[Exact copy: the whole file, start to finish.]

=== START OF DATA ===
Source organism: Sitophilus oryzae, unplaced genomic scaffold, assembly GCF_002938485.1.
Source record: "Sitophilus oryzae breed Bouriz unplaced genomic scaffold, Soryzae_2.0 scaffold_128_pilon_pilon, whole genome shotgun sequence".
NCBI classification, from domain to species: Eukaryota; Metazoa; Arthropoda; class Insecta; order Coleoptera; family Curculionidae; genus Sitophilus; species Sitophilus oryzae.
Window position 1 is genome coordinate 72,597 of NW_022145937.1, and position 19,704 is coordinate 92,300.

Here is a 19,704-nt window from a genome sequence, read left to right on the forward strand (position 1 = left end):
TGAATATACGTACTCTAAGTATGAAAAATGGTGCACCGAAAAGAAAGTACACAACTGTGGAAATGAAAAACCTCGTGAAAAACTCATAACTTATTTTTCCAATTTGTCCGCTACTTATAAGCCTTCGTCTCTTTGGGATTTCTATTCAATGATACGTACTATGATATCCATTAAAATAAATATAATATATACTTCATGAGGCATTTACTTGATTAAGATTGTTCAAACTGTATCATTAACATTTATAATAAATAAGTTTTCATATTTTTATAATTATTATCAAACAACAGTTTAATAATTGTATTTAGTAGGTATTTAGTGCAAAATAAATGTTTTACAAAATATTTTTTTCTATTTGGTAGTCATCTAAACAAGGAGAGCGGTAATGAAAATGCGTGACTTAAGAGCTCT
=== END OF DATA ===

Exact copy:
Source organism: Sitophilus oryzae, unplaced genomic scaffold, assembly GCF_002938485.1.
Source record: "Sitophilus oryzae breed Bouriz unplaced genomic scaffold, Soryzae_2.0 scaffold_128_pilon_pilon, whole genome shotgun sequence".
NCBI classification, from domain to species: Eukaryota; Metazoa; Arthropoda; class Insecta; order Coleoptera; family Curculionidae; genus Sitophilus; species Sitophilus oryzae.
Window position 1 is genome coordinate 72,597 of NW_022145937.1, and position 19,704 is coordinate 92,300.

Here is a 19,704-nt window from a genome sequence, read left to right on the forward strand (position 1 = left end):
TGAATATACGTACTCTAAGTATGAAAAATGGTGCACCGAAAAGAAAGTACACAACTGTGGAAATGAAAAACCTCGTGAAAAACTCATAACTTATTTTTCCAATTTGTCCGCTACTTATAAGCCTTCGTCTCTTTGGGATTTCTATTCAATGATACGTACTATGATATCCATTAAAATAAATATAATATATACTTCATGAGGCATTTACTTGATTAAGATTGTTCAAACTGTATCATTAACATTTATAATAAATAAGTTTTCATATTTTTATAATTATTATCAAACAACAGTTTAATAATTGTATTTAGTAGGTATTTAGTGCAAAATAAATGTTTTACAAAATATTTTTTTCTATTTGGTAGTCATCTAAACAAGGAGAGCGGTAATGAAAATGCGTGACTTAAGAGCTCT